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Subsections

Opacity Function Generation

Mathematical Boundary Analysis

In order to develop a method for opacity function generation that uses our boundary model and the information stored in the histogram volume, it is helpful to look at the equation we have used to describe the ideal boundary data value as a function of position:

 (6)

Just as we have taken position'' to always be along an axis pointing in the gradient direction, we define zero to always be the position of the inflection point in the boundary. and are the data values of the materials on either side of the boundary. As ranges from to , ranges from to . The parameter controlling the amount of boundary blurring is . The first and second derivatives of are as follows:

 (7) (8)

Our choice of boundary parameterization means that is a Gaussian, with being the usual standard deviation. Since the Gaussian has inflection points at , this is where attains its extrema. The same positions can serve as artificial delimiters for the extent of the boundary -- we define the thickness'' of the boundary to be . Note that the thickness of a boundary can be recovered if the maximum values of and are known:

 (9)

More importantly, once is known, we can recover the position knowing only the values of and :

 (10)

Opacity functions of data value

Before using Eqn. 10 as the basis for opacity function generation, we define some important functions of data value: is the average first directional derivative of over all the positions at which , and is likewise the average second directional derivative at value . These two functions can be obtained from the histogram volume by slicing it at data value , and finding the centroid of the scatterplot of and at that value. The axis coordinate of the centroid is , and the axis coordinate is .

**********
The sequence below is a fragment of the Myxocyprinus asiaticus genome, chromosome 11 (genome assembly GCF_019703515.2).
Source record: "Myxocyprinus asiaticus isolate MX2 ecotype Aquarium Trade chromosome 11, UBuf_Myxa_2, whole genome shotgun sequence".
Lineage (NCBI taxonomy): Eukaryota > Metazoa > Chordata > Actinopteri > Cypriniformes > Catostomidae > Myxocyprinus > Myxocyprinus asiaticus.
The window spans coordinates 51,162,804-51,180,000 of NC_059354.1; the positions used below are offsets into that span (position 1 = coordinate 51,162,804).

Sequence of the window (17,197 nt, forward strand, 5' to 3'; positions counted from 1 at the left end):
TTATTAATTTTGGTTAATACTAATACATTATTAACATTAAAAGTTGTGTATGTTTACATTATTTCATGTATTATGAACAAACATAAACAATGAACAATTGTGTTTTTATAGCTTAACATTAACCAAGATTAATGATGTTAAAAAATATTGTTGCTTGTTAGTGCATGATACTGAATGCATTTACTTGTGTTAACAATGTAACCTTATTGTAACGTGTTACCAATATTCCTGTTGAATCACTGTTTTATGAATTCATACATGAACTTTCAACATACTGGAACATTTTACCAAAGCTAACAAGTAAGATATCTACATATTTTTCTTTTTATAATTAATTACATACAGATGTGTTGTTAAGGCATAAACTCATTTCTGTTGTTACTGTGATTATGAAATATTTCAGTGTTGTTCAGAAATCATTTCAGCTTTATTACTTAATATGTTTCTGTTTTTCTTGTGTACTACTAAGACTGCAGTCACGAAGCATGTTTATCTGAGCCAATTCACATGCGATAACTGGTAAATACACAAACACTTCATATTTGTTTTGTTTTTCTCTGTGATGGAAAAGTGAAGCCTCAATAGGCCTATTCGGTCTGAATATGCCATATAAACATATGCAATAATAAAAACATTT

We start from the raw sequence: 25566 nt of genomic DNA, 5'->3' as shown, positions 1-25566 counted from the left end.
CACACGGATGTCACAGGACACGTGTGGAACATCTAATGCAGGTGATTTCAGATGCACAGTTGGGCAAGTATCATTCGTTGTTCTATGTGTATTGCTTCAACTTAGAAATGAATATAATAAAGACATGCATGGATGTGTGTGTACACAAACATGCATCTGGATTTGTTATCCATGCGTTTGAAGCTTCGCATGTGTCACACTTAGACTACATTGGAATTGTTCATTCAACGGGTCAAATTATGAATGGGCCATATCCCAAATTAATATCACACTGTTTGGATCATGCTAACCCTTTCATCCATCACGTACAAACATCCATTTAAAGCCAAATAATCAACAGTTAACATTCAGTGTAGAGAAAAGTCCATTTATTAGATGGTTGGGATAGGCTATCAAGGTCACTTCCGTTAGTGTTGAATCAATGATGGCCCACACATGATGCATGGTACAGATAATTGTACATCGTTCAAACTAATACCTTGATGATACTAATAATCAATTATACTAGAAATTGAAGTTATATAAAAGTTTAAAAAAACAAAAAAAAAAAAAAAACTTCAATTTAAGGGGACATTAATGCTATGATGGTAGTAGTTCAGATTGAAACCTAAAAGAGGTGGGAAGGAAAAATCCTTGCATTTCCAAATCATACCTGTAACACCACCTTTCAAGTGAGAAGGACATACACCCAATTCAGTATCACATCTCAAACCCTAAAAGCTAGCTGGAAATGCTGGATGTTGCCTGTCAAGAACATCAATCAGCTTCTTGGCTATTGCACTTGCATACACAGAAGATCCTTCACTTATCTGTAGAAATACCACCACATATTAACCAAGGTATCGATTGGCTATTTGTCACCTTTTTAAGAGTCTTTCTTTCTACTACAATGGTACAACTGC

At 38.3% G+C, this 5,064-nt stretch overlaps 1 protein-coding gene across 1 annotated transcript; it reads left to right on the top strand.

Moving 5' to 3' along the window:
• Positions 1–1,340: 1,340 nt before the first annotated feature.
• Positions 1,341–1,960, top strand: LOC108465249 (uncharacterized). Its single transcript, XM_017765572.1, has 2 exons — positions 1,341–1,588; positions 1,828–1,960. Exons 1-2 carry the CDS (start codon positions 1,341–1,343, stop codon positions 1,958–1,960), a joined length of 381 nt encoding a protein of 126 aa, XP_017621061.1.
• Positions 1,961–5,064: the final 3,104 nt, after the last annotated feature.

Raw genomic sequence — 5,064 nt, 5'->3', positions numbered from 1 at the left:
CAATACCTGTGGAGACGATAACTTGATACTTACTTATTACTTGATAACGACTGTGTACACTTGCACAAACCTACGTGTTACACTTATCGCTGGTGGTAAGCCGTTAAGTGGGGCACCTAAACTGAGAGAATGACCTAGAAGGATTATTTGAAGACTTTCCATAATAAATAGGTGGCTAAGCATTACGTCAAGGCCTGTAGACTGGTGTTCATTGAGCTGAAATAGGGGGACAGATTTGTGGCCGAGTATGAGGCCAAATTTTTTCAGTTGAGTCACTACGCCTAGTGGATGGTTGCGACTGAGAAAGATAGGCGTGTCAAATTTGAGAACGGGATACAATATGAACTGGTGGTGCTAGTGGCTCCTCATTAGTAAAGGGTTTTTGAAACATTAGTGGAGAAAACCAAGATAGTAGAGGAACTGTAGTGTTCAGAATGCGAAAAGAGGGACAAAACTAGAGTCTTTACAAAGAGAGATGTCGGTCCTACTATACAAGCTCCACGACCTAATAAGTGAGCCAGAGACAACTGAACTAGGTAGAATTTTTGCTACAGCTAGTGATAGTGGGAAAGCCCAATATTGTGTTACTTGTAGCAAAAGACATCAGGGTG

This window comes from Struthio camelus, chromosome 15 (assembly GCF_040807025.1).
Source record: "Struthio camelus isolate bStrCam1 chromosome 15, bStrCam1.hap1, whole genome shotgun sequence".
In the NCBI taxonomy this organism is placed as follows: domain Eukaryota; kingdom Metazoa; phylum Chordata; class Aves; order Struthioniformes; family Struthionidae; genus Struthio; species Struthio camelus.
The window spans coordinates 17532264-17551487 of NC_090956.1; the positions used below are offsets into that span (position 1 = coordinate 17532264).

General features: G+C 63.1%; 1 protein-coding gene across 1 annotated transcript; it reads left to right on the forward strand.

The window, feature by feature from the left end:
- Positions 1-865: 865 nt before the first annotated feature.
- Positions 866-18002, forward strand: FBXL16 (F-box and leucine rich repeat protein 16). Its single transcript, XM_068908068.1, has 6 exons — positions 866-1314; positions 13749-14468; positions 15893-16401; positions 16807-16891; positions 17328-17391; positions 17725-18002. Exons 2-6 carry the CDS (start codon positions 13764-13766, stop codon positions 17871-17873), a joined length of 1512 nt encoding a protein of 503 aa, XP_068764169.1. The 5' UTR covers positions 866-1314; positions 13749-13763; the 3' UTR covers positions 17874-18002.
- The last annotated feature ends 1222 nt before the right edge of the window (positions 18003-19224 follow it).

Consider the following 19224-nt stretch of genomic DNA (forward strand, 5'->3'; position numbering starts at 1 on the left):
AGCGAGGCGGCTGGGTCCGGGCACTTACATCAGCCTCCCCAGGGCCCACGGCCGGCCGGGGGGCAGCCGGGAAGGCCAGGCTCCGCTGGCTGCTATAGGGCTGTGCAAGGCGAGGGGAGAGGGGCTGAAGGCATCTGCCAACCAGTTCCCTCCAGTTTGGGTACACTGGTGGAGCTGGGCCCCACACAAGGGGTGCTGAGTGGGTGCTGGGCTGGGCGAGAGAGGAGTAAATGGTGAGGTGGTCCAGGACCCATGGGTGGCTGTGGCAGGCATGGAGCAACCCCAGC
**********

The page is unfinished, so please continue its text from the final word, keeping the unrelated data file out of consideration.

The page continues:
Knowing and for all , one can find the ratio of their maxima to recover with Eqn. 9, assuming that attains its maxima at , and that attains its maxima at . With this information, we define a mapping from data value to an approximate position along a boundary:

 (11)

Roughly speaking, tells us on which side of the nearest boundary a data value tends to fall. For values closer to , will be negative; for values closer to , will be positive. In practice, we have found it useful to modify Eqn. 11 to account for the fact that the gradient magnitude at the interior of materials is rarely exactly zero. Knowing how it differs from zero is again a matter of experience, but assuming one can find a which approximates the ambient gradient magnitude, Eqn. 11 is re-formulated, with a slight loss of mathematical accuracy, as

 (12)

The user supplies the last piece of information needed: a function we term the boundary emphasis function, which maps from position along a boundary to opacity. As the intent is to make only boundaries visible in the rendering, should be non-zero only near zero. For this reason, we have not been especially careful to prevent from attaining infinite values due to a low ; such a data value should not contribute to the final image. With , the user can directly control whether rendered boundaries will appear thick or thin, sharp or fuzzy, and the proximity of the rendered boundary to the object interior. The final opacity function is then defined as